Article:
WASHINGTON - The US government and its drone programme in Federally Administered Tribal Areas (Fata) of Pakistan are responsible for killing of my mother as well as other civilians who fell prey to drone strikes, a member of a victim family who is in the United States to seek justice told this scribe on Wednesday.

Rafiq ur Rehman – whose mother Momina Bibi was killed and his young children were injured in an October 2012 drone attack in North Waziristan Agency – said he had come to the US to seek answer why his family was targeted. He added that he wanted restoration of peace in his area, a mountainous region of northwest Pakistan.

“We are an educated family linked with the cause of spreading education. My father was also a teacher,” he further said. Speaking in Pashto through an interpreter, Rehman said he as a human being wanted an end to drone strikes, adding the issue of violence can only be resolved through educating people. He said that he was not a counsel and did not want to comment whether or not the drone strikes were violation of international and humanitarian laws.

Rehman said he had watched President Obama on television advocating drone hits but he wanted to apprise supporters of drones that these strikes were less beneficial in this war to eliminate militancy. “The drone strikes are less beneficial and more counterproductive,” added Rehman.

When asked whether drone strikes have any link to creation of more suicide bombers as a consequence, he said that different people had different approaches to this issue. “Yes there is such belief in the area. Being an educated person, I can only raise my voice and inform the people about its negative impacts. I am here to inform what is happening.”

He was affirmative when asked any wrong killing might have its consequences, especially in tribal areas where taking revenge of family member’s killing is one of centuries old tradition.

Rehman declined to comment about death of militants in his area through drone strikes. When asked could drone attacks be justified if they only kill militants, as many high-profile Taliban and al-Qaeda leaders have been killed in such hits, he said there was no communication network in North Waziristan. They do not have cell phone or cable facility. So whenever anyone dies in drone attack, the deceased is labelled as militant and same was the case when his mother died and his children and nephew got injured.

Rehman was careful in replying to questions about the Pakistani political scene and said he had no idea over any possible secret involvement of Pakistani government in this regard. He said he was not a politician and could not say whether Pakistani Prime Minister Nawaz Sharif was getting political mileage on drone strikes or not. “I’m a teacher, I’m not a politician, so I’m not one to comment on that,” he said.

The Washington Post citing top-secret CIA documents and Pakistani diplomatic memos reported last week that despite repeatedly denouncing the CIA’s drone campaign, top officials in Pakistan’s government have for years secretly endorsed the program and routinely received classified briefings on strikes and casualty counts.

Pakistani Prime Minister Nawaz Sharif has urged Obama to end the US drone program in his country during a recently held meeting of both of the leaders in Washington DC on October 23.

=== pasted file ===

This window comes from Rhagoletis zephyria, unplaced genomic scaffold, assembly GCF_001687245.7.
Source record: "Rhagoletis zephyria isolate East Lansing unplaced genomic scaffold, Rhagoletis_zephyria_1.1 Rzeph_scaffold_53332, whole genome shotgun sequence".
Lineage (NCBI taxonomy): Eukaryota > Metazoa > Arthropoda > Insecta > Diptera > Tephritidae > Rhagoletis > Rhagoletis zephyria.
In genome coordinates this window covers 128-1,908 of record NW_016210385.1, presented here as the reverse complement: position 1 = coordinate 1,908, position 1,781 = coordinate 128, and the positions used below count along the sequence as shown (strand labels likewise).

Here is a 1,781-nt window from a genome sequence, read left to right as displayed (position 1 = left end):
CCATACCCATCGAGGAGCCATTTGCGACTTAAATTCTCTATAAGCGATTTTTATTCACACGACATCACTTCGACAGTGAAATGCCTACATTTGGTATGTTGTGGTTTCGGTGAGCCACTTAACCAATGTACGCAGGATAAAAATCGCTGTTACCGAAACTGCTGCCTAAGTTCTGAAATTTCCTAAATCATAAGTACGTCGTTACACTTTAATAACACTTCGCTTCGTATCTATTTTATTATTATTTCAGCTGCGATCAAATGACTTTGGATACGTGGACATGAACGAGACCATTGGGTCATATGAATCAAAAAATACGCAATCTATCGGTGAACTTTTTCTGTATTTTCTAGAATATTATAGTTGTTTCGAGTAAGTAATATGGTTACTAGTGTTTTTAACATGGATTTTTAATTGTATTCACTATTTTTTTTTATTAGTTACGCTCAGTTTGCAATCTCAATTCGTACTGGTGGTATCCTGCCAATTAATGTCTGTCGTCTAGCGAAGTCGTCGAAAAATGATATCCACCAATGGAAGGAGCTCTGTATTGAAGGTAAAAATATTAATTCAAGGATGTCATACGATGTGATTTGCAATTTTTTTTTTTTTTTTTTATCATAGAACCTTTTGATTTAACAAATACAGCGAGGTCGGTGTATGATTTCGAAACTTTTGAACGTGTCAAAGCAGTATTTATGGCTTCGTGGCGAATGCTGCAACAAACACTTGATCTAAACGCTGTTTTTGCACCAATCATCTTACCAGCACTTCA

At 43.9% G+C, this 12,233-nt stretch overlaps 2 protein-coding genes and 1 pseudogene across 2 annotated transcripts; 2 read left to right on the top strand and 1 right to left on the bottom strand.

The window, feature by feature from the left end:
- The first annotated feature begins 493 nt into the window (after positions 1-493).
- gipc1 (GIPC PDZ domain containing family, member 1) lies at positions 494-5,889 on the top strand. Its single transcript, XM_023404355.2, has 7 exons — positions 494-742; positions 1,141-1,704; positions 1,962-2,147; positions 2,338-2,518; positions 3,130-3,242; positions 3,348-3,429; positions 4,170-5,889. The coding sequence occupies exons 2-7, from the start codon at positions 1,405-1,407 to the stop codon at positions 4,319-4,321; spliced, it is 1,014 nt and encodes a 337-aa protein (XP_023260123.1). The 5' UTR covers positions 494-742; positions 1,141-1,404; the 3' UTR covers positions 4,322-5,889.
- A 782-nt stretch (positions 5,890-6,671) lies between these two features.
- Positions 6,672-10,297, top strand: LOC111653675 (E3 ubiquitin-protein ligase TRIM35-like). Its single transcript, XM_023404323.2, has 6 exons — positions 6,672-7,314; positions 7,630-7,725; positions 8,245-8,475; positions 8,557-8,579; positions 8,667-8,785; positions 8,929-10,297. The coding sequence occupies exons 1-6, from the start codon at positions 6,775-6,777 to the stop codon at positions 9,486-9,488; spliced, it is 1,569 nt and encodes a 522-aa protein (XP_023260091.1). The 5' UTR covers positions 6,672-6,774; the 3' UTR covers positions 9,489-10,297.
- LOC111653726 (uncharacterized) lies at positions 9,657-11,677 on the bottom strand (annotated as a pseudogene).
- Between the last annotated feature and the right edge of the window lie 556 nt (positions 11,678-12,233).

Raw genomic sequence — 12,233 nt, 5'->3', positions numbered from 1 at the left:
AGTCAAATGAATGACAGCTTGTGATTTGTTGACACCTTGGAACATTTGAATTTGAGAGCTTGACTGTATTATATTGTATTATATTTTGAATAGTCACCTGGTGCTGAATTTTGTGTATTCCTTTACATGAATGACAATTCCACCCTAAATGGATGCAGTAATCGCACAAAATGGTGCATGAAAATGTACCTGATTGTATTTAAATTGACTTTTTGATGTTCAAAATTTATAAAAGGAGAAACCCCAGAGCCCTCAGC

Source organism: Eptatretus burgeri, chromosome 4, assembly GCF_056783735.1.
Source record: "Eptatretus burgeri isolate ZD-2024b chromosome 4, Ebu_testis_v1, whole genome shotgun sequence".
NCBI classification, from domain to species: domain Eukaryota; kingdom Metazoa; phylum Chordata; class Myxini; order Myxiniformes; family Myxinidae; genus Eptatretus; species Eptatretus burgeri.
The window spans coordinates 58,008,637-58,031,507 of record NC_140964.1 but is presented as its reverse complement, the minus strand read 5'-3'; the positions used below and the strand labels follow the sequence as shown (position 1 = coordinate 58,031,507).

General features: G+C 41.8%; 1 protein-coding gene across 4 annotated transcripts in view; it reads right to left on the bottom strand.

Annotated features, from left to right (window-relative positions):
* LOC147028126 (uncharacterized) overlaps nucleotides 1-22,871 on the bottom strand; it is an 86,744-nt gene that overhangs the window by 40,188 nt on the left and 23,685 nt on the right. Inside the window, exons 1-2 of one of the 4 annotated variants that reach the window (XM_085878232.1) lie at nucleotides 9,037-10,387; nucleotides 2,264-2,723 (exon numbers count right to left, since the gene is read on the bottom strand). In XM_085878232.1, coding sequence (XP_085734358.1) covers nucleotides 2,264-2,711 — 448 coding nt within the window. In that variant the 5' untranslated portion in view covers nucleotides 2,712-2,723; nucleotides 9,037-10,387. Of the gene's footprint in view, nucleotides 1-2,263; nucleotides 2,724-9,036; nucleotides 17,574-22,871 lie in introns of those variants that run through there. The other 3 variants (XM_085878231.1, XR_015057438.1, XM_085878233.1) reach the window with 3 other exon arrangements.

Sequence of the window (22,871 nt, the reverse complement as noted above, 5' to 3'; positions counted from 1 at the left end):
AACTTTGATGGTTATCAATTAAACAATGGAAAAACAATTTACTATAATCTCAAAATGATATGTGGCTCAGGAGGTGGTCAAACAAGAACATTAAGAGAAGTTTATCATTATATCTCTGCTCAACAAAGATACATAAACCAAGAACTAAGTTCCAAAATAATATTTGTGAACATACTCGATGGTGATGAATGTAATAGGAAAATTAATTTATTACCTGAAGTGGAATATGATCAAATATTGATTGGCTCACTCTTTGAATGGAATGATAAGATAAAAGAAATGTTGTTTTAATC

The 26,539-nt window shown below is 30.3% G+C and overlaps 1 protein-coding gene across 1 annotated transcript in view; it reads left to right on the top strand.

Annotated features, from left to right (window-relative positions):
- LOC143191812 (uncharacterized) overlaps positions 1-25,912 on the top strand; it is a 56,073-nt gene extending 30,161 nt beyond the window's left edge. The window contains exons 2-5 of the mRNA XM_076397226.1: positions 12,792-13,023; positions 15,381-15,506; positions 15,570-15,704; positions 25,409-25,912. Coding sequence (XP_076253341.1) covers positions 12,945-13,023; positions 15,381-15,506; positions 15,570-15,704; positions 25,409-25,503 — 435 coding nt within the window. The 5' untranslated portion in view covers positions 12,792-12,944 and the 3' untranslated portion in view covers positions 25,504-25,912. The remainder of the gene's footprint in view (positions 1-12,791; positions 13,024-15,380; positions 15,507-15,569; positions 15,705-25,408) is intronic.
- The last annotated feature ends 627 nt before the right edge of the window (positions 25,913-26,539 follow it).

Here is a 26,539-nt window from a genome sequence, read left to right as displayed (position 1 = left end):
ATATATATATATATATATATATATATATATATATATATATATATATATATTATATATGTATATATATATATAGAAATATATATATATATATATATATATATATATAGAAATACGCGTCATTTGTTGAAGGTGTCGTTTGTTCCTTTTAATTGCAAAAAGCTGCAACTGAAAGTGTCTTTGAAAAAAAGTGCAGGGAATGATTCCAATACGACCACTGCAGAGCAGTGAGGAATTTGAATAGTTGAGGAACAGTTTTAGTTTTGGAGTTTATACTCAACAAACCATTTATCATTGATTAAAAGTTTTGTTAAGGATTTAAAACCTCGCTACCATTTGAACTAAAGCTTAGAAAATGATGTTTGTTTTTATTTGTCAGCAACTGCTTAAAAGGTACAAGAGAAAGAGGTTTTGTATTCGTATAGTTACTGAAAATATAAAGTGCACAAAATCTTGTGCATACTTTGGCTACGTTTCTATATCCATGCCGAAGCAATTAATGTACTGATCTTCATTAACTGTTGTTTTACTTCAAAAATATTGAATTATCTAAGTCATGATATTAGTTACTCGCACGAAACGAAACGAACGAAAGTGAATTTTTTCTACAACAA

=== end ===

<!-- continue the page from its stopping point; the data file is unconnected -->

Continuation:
Rehman said that after his mother’s killing, he went to political agent of North Waziristan to ask why his mother had been killed, as every state is responsible to save the lives of its citizens. The political agent said that the US, not the government of Pakistan, was responsible for her mother’s death.

He said that being a teacher he wanted to spread education but surgeries for drone injuries had prevented his children from going to school. He said when drones are hovering over the area, the people get frightened. They do not send their children to school due to fear of attack. The education system has been disrupted in North Waziristan. Education is the basic right of every children and they have been denied of it due to drone attacks, he lamented.

Robert Greenwald – founder and president of Brave New Foundation, which has just made a film about the drone war, and Jennifer Gibson, an American lawyer in London with the non-profit anti-drone group Reprieve – were present for the interview, along with Rehman’s children Nabila and Zubair.

Greenwald and Gibson were optimistic that Rehman’s arrival in the United States and his appearance along with his children at different events here would have a far-reaching impact in their struggle against drone attacks. They termed it one more – and not the last – step in their efforts to save people from drones.

Talking to this scribe, Mustafa Qadri, Pakistan researcher at Amnesty International, said that Rehman was a brave person who had come to the United States to raise the issue of drones. “It takes a lot of courage. He is talking about drones in the US, but he’s under a lot of pressure. Here’s a guy who’s come to the world superpower. It takes a lot of courage to do what he’s doing. I really admired the guts he has shown to come all the way here to talk about what’s happened to him. He will be going back to Pakistan with a lot of attention,” he added.

Various analysts and reports say that drone attacks are killing less militants and making more enemies. Qadri said he was quite sure that any wrong killing might have its consequences, saying: “There’s no question when you kill the wrong people that will lead to animosity towards the United States.”